Park, S.-C. 1988 . Biology and pheromone-mediated behavior of Matsucoccus thumbergianae in Korea with reference to M. Resinosae in the United States. State University of New York, College of Environmental Science & Forestry 179 pp.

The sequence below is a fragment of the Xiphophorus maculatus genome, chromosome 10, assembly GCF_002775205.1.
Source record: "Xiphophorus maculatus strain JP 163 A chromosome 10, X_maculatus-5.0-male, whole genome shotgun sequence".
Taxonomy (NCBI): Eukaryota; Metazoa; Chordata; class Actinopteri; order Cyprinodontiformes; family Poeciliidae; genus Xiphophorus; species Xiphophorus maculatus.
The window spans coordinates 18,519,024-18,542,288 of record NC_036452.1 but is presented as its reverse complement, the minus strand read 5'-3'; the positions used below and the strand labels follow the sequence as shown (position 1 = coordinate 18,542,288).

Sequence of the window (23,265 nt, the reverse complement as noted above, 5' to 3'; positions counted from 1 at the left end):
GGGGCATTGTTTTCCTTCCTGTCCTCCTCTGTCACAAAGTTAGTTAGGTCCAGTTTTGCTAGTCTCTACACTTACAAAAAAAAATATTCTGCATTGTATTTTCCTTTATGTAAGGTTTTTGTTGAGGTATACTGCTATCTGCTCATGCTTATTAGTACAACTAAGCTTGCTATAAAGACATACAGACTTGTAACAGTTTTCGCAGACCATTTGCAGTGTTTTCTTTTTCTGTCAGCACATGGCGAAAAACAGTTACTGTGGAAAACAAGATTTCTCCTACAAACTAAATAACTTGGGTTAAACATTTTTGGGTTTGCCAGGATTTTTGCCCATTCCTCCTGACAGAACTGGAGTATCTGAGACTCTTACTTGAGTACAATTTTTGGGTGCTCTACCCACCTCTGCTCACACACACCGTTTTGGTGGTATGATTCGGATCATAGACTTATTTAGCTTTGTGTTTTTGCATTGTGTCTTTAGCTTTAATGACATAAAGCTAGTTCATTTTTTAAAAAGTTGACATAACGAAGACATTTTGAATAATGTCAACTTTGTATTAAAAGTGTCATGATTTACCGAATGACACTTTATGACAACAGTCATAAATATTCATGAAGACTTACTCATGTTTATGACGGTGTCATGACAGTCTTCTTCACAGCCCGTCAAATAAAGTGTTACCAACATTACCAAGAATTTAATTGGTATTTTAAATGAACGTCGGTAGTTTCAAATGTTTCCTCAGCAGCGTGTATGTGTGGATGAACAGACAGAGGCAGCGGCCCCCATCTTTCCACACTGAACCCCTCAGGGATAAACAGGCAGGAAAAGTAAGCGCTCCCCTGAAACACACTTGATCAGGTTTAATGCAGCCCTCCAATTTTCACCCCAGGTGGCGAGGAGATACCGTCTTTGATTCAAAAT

Notes: [Ph.D. thesis, Lawrence P. Abrahamson, Major Professor.] The life history and pheromone-associated behavior of Matsucoccus thunbergianae Miller and Park (Homoptera: Coccoidea: Margarodidae), a previously unknown scale insect, are discussed. M. thunbergianae is a univoltine bisexual species which overwinter in the second instar. Adults emerge in early spring. An apparent obligatory diapause in the first instar was terminated by low temperatures. Newly emerged male adults, termed "quiescent males", usually remained quiescent for 0.5-2.5 days before becoming activated at the onset of photophase. The daily rhythm of male activity generally was coordinated with pheromone release by females, which was usually active between 8 a.m. and 2 p.m. Virgin females released enough pheromone to attract walking males for up to three days before the amount of pheromone released gradually decreased. Scent trail deposition by females was demonstrated. Mated females apparently used an epidictic pheromone to discourage additional copulation. The chemical structure for the sex attractant pheromone of M. resinosae in the United States, M. matsumurae in China, and M. thunbergianae in Korea were identical. The pheromonal compound has not yet been synthesized, but two pheromone analogues, a positional isomer and its geometric isomer, were produced and bioassayed against M. resinosae males. Both analogues were attractive, but the geometric isomer was less active and had inhibitory effects at high concentrations. Use of multi-component sex attractant pheromones by M. thunbergianae and M. resinosae was suspected based on possible differences in duration of pheromone release for the attraction of flying males and that for the close range attraction of walking males. Two types of male flight takeoff were suggested for M. thunbergianae. Some males actively fly up, but many others jump off the substrate and lose altitude before actively flying up. A preliminary flight period was suspected because males apparently did not respond to pheromone immediately after they launched into flight. The height of male flight varied according to the presence or absence of trees. A hypothetical description of male locomotive behavior from activation to mate finding, with five successive modes, was proposed.